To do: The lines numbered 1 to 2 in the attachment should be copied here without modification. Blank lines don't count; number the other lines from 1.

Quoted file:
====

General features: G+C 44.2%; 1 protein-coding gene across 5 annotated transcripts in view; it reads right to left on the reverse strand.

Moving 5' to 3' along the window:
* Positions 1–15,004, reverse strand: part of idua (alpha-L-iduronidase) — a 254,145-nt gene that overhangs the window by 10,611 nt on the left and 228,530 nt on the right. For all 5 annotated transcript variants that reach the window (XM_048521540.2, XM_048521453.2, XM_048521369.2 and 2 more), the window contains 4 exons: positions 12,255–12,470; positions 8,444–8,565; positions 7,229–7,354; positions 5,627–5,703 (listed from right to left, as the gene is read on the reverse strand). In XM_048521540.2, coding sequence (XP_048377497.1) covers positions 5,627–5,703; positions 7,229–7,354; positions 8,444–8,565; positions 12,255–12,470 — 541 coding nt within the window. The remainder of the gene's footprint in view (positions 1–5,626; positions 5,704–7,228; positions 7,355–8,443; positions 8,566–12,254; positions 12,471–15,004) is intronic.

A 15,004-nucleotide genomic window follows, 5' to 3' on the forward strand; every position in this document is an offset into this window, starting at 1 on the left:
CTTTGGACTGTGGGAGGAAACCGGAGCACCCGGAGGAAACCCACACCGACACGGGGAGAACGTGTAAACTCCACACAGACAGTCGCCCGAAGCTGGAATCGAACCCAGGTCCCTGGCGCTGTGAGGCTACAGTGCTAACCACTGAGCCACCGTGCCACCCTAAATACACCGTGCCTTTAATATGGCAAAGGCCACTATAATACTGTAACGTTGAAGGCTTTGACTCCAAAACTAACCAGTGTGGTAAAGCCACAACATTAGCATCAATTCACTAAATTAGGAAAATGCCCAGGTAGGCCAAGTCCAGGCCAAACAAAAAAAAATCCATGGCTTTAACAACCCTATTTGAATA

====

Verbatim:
General features: G+C 44.2%; 1 protein-coding gene across 5 annotated transcripts in view; it reads right to left on the reverse strand.

Moving 5' to 3' along the window: